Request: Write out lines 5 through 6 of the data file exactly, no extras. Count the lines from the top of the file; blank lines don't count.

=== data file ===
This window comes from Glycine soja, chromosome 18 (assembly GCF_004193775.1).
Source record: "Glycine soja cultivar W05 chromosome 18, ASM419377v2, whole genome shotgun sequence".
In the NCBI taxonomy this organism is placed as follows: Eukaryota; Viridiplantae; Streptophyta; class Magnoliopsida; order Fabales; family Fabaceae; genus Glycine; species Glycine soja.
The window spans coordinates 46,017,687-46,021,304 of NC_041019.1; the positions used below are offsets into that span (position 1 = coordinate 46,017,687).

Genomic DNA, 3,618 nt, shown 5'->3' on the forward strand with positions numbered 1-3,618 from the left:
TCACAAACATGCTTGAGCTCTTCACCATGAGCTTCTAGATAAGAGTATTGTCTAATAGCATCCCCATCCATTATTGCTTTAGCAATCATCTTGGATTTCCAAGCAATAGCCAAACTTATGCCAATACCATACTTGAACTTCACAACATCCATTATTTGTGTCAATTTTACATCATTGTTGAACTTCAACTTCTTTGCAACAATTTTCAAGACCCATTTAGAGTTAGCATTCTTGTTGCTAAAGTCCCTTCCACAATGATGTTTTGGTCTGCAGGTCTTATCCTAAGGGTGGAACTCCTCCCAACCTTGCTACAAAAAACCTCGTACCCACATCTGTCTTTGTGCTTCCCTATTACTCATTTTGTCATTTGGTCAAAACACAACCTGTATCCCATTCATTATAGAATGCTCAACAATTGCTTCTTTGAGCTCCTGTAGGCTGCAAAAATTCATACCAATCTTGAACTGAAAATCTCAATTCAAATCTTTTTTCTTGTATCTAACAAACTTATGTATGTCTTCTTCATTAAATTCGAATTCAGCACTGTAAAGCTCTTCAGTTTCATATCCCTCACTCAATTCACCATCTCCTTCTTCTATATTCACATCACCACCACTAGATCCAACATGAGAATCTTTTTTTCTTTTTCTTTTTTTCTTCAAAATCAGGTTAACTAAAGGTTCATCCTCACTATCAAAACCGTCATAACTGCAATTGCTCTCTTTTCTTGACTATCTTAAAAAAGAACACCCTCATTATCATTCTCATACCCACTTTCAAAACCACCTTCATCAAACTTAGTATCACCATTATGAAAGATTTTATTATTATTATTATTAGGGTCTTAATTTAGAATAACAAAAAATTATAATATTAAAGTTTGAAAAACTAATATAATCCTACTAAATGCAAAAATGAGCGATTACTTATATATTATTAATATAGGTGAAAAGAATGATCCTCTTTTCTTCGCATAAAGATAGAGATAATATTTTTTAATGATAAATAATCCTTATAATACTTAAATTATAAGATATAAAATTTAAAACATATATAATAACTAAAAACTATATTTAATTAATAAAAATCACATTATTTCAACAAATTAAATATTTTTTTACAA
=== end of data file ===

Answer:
Genomic DNA, 3,618 nt, shown 5'->3' on the forward strand with positions numbered 1-3,618 from the left:
TCACAAACATGCTTGAGCTCTTCACCATGAGCTTCTAGATAAGAGTATTGTCTAATAGCATCCCCATCCATTATTGCTTTAGCAATCATCTTGGATTTCCAAGCAATAGCCAAACTTATGCCAATACCATACTTGAACTTCACAACATCCATTATTTGTGTCAATTTTACATCATTGTTGAACTTCAACTTCTTTGCAACAATTTTCAAGACCCATTTAGAGTTAGCATTCTTGTTGCTAAAGTCCCTTCCACAATGATGTTTTGGTCTGCAGGTCTTATCCTAAGGGTGGAACTCCTCCCAACCTTGCTACAAAAAACCTCGTACCCACATCTGTCTTTGTGCTTCCCTATTACTCATTTTGTCATTTGGTCAAAACACAACCTGTATCCCATTCATTATAGAATGCTCAACAATTGCTTCTTTGAGCTCCTGTAGGCTGCAAAAATTCATACCAATCTTGAACTGAAAATCTCAATTCAAATCTTTTTTCTTGTATCTAACAAACTTATGTATGTCTTCTTCATTAAATTCGAATTCAGCACTGTAAAGCTCTTCAGTTTCATATCCCTCACTCAATTCACCATCTCCTTCTTCTATATTCACATCACCACCACTAGATCCAACATGAGAATCTTTTTTTCTTTTTCTTTTTTTCTTCAAAATCAGGTTAACTAAAGGTTCATCCTCACTATCAAAACCGTCATAACTGCAATTGCTCTCTTTTCTTGACTATCTTAAAAAAGAACACCCTCATTATCATTCTCATACCCACTTTCAAAACCACCTTCATCAAACTTAGTATCACCATTATGAAAGATTTTATTATTATTATTATTAGGGTCTTAATTTAGAATAACAAAAAATTATAATATTAAAGTTTGAAAAACTAATATAATCCTACTAAATGCAAAAATGAGCGATTACTTATATATTATTAATATAGGTGAAAAGAATGATCCTCTTTTCTTCGCATAAAGATAGAGATAATATTTTTTAATGATAAATAATCCTTATAATACTTAAATTATAAGATATAAAATTTAAAACATATATAATAACTAAAAACTATATTTAATTAATAAAAATCACATTATTTCAACAAATTAAATATTTTTTTACAA